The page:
I think that cooking is a really neat way to engage higher order thinking. It is a lot like classroom learning, where cooking a meal is a particular problem, and students must use background knowledge and creative thinking to come up with a product. Cooking is a great way to teach these skills, because kids literally and figuratively have to juggle tons of different foods and knowledge about those foods, measurements, temperatures, etc. I can see how critical and creative thinking can easily be targeted in the math or science classroom using cooking problems.
I was thinking about what to write for my last journal entry this week as I stood in my kitchen looking at all the different produce spread over the counter and in the fridge. Reminder, my friend runs an organic farm on our property, and she drops of produce and herbs constantly in our kitchen. So, in thinking about dinner every night it is that sort of synthesis process where I look at the foods available, search my brain for past recipes or meals I have eaten, and think about how I can combine what I have in front of me with what I know. I must admit, I do use those online recipe builders for help sometimes, where you just enter the ingredients that you have and it spits out a couple of doable recipes. But it does take an awful lot of creativity to go at it on your own. It’s also a bit risky, because one probably has to eat the product. This is similar to education that targets critical and creative thinking because it puts responsibility on the learner to progress to an unknown endpoint, and because it is sometimes uncomfortable.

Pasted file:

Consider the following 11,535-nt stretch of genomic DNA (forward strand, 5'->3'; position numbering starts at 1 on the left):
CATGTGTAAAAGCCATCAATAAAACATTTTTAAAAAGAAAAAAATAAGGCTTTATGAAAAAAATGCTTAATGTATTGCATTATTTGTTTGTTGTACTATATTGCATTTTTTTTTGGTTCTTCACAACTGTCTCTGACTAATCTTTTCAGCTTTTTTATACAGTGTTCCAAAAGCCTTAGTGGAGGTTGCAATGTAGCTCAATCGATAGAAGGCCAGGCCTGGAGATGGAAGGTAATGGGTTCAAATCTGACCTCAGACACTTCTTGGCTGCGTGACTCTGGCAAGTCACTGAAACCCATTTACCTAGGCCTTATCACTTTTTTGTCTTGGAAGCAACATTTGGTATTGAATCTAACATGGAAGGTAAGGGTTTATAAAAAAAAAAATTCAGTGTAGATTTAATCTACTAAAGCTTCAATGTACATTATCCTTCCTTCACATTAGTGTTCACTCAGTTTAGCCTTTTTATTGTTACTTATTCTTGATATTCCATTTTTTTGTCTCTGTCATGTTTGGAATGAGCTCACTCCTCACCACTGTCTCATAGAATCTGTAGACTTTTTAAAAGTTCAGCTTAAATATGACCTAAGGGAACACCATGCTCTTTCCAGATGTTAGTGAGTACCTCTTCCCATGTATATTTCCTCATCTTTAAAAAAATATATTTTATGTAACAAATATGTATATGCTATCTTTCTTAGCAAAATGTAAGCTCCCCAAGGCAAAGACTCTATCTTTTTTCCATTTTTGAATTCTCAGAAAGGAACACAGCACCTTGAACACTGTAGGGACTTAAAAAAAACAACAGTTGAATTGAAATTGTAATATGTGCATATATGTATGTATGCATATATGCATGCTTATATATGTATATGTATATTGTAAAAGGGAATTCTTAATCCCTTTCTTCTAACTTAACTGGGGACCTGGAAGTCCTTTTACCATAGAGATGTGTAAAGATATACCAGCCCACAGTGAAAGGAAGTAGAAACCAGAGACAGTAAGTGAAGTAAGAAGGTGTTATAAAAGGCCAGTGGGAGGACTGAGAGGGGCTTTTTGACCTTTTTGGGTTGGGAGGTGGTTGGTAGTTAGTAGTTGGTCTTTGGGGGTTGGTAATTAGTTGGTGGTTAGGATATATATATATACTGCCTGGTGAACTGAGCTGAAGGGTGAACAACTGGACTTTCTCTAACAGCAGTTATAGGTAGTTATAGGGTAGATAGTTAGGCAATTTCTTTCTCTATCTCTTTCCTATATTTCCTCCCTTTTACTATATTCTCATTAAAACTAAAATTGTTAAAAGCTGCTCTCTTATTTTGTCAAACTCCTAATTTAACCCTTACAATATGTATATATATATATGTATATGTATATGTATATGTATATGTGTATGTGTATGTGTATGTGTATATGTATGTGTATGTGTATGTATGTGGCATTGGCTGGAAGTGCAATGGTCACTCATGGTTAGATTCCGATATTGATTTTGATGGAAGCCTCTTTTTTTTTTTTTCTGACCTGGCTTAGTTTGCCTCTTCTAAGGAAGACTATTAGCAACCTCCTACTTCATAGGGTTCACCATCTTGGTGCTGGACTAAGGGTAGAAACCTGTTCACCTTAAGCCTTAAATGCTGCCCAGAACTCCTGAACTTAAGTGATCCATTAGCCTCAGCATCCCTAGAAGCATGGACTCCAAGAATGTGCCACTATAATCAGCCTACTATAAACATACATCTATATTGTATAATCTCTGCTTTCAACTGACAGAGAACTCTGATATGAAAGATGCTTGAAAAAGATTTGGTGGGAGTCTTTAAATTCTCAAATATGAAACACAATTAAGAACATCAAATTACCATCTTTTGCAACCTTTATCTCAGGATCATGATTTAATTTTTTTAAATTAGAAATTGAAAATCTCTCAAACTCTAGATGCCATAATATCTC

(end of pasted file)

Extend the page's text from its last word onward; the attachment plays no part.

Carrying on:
I think it would be cool to have students come up with and test recipes as a learning process. They would definitely need to pose and answer questions along the way, and reflect on their thinking in terms of divergence and convergence. This would be great for learners with different strengths in terms of their intelligences. I think it could be cool to infuse this as an interdisciplinary project that students could work on in their social studies and science or math classes. That way they could study the social or cultural connections of the foods they are using (like the history of sugar, which is really interesting and touchy) and they could be studying the science behind it! Hmm… I’ll have to think a little more about how this will all play out.